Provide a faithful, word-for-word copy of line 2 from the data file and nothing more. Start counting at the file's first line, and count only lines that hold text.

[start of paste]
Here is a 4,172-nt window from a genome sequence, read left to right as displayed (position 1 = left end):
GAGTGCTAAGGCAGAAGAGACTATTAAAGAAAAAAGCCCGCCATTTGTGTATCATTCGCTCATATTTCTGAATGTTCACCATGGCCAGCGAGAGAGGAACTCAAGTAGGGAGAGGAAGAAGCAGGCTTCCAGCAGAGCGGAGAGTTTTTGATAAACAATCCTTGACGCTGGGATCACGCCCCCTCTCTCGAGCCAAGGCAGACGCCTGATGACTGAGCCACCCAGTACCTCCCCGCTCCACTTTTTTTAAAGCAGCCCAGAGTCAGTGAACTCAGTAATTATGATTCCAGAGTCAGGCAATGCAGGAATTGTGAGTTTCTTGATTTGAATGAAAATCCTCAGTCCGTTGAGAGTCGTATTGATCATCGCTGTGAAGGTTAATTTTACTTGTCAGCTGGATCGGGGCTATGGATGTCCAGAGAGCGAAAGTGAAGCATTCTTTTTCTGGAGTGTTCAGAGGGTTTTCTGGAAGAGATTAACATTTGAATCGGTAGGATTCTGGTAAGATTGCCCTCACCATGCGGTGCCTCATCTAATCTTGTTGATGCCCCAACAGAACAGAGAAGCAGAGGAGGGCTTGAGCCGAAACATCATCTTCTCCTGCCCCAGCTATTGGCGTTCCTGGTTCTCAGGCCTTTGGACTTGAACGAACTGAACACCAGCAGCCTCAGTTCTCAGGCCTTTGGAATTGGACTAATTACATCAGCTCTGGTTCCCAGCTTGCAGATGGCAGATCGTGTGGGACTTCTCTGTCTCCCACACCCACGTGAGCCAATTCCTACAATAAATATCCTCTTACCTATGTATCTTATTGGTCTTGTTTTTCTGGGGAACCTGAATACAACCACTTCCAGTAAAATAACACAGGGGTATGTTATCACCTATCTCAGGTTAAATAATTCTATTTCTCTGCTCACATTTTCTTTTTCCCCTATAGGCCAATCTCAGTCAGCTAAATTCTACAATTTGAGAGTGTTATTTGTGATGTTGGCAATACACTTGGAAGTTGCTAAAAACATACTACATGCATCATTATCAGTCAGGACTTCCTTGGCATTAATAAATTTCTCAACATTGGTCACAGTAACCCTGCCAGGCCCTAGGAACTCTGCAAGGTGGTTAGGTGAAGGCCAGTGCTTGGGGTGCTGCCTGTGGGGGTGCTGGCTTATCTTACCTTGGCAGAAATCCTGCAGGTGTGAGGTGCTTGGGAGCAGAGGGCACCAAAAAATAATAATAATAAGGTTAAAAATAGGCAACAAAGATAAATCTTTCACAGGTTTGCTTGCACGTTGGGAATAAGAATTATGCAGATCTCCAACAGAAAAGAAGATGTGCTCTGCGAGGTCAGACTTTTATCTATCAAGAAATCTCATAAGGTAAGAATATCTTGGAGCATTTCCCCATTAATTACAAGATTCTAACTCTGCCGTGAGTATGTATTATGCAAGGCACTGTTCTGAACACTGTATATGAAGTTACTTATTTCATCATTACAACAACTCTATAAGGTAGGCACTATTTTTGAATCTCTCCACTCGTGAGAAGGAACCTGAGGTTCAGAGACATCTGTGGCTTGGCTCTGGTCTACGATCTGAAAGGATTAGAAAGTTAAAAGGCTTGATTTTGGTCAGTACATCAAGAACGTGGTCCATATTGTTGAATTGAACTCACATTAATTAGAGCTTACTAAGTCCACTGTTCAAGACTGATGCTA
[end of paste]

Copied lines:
GAGTGCTAAGGCAGAAGAGACTATTAAAGAAAAAAGCCCGCCATTTGTGTATCATTCGCTCATATTTCTGAATGTTCACCATGGCCAGCGAGAGAGGAACTCAAGTAGGGAGAGGAAGAAGCAGGCTTCCAGCAGAGCGGAGAGTTTTTGATAAACAATCCTTGACGCTGGGATCACGCCCCCTCTCTCGAGCCAAGGCAGACGCCTGATGACTGAGCCACCCAGTACCTCCCCGCTCCACTTTTTTTAAAGCAGCCCAGAGTCAGTGAACTCAGTAATTATGATTCCAGAGTCAGGCAATGCAGGAATTGTGAGTTTCTTGATTTGAATGAAAATCCTCAGTCCGTTGAGAGTCGTATTGATCATCGCTGTGAAGGTTAATTTTACTTGTCAGCTGGATCGGGGCTATGGATGTCCAGAGAGCGAAAGTGAAGCATTCTTTTTCTGGAGTGTTCAGAGGGTTTTCTGGAAGAGATTAACATTTGAATCGGTAGGATTCTGGTAAGATTGCCCTCACCATGCGGTGCCTCATCTAATCTTGTTGATGCCCCAACAGAACAGAGAAGCAGAGGAGGGCTTGAGCCGAAACATCATCTTCTCCTGCCCCAGCTATTGGCGTTCCTGGTTCTCAGGCCTTTGGACTTGAACGAACTGAACACCAGCAGCCTCAGTTCTCAGGCCTTTGGAATTGGACTAATTACATCAGCTCTGGTTCCCAGCTTGCAGATGGCAGATCGTGTGGGACTTCTCTGTCTCCCACACCCACGTGAGCCAATTCCTACAATAAATATCCTCTTACCTATGTATCTTATTGGTCTTGTTTTTCTGGGGAACCTGAATACAACCACTTCCAGTAAAATAACACAGGGGTATGTTATCACCTATCTCAGGTTAAATAATTCTATTTCTCTGCTCACATTTTCTTTTTCCCCTATAGGCCAATCTCAGTCAGCTAAATTCTACAATTTGAGAGTGTTATTTGTGATGTTGGCAATACACTTGGAAGTTGCTAAAAACATACTACATGCATCATTATCAGTCAGGACTTCCTTGGCATTAATAAATTTCTCAACATTGGTCACAGTAACCCTGCCAGGCCCTAGGAACTCTGCAAGGTGGTTAGGTGAAGGCCAGTGCTTGGGGTGCTGCCTGTGGGGGTGCTGGCTTATCTTACCTTGGCAGAAATCCTGCAGGTGTGAGGTGCTTGGGAGCAGAGGGCACCAAAAAATAATAATAATAAGGTTAAAAATAGGCAACAAAGATAAATCTTTCACAGGTTTGCTTGCACGTTGGGAATAAGAATTATGCAGATCTCCAACAGAAAAGAAGATGTGCTCTGCGAGGTCAGACTTTTATCTATCAAGAAATCTCATAAGGTAAGAATATCTTGGAGCATTTCCCCATTAATTACAAGATTCTAACTCTGCCGTGAGTATGTATTATGCAAGGCACTGTTCTGAACACTGTATATGAAGTTACTTATTTCATCATTACAACAACTCTATAAGGTAGGCACTATTTTTGAATCTCTCCACTCGTGAGAAGGAACCTGAGGTTCAGAGACATCTGTGGCTTGGCTCTGGTCTACGATCTGAAAGGATTAGAAAGTTAAAAGGCTTGATTTTGGTCAGTACATCAAGAACGTGGTCCATATTGTTGAATTGAACTCACATTAATTAGAGCTTACTAAGTCCACTGTTCAAGACTGATGCTA